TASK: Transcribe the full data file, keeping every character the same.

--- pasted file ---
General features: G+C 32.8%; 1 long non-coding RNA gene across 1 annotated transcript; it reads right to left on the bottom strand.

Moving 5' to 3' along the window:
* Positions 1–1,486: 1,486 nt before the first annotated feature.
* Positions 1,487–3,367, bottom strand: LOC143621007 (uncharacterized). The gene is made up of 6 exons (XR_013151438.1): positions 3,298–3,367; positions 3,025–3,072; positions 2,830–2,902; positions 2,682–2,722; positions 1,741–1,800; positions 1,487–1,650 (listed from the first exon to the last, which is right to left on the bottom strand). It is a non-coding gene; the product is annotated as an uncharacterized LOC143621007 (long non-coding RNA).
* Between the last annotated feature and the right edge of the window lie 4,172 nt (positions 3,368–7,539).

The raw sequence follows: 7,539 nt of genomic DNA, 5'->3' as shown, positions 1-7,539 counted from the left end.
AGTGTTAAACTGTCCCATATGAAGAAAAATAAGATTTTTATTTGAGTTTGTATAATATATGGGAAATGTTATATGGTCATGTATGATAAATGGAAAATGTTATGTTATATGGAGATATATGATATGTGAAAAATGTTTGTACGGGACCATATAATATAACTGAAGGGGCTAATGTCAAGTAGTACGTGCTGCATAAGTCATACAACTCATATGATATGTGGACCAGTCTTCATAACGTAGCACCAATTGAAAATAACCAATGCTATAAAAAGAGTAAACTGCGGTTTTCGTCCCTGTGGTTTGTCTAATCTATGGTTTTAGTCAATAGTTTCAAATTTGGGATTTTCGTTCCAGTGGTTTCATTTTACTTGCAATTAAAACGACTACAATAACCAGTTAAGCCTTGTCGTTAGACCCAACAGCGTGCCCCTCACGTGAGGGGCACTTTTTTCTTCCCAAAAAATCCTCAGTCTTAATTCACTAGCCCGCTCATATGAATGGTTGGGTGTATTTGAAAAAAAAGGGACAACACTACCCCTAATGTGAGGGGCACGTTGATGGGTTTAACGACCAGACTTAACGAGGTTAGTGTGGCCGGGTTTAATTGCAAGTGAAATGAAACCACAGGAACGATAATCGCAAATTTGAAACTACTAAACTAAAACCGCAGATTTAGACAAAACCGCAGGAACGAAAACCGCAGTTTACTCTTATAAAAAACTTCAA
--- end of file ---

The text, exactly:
General features: G+C 32.8%; 1 long non-coding RNA gene across 1 annotated transcript; it reads right to left on the bottom strand.

Moving 5' to 3' along the window:
* Positions 1–1,486: 1,486 nt before the first annotated feature.
* Positions 1,487–3,367, bottom strand: LOC143621007 (uncharacterized). The gene is made up of 6 exons (XR_013151438.1): positions 3,298–3,367; positions 3,025–3,072; positions 2,830–2,902; positions 2,682–2,722; positions 1,741–1,800; positions 1,487–1,650 (listed from the first exon to the last, which is right to left on the bottom strand). It is a non-coding gene; the product is annotated as an uncharacterized LOC143621007 (long non-coding RNA).
* Between the last annotated feature and the right edge of the window lie 4,172 nt (positions 3,368–7,539).

The raw sequence follows: 7,539 nt of genomic DNA, 5'->3' as shown, positions 1-7,539 counted from the left end.
AGTGTTAAACTGTCCCATATGAAGAAAAATAAGATTTTTATTTGAGTTTGTATAATATATGGGAAATGTTATATGGTCATGTATGATAAATGGAAAATGTTATGTTATATGGAGATATATGATATGTGAAAAATGTTTGTACGGGACCATATAATATAACTGAAGGGGCTAATGTCAAGTAGTACGTGCTGCATAAGTCATACAACTCATATGATATGTGGACCAGTCTTCATAACGTAGCACCAATTGAAAATAACCAATGCTATAAAAAGAGTAAACTGCGGTTTTCGTCCCTGTGGTTTGTCTAATCTATGGTTTTAGTCAATAGTTTCAAATTTGGGATTTTCGTTCCAGTGGTTTCATTTTACTTGCAATTAAAACGACTACAATAACCAGTTAAGCCTTGTCGTTAGACCCAACAGCGTGCCCCTCACGTGAGGGGCACTTTTTTCTTCCCAAAAAATCCTCAGTCTTAATTCACTAGCCCGCTCATATGAATGGTTGGGTGTATTTGAAAAAAAAGGGACAACACTACCCCTAATGTGAGGGGCACGTTGATGGGTTTAACGACCAGACTTAACGAGGTTAGTGTGGCCGGGTTTAATTGCAAGTGAAATGAAACCACAGGAACGATAATCGCAAATTTGAAACTACTAAACTAAAACCGCAGATTTAGACAAAACCGCAGGAACGAAAACCGCAGTTTACTCTTATAAAAAACTTCAA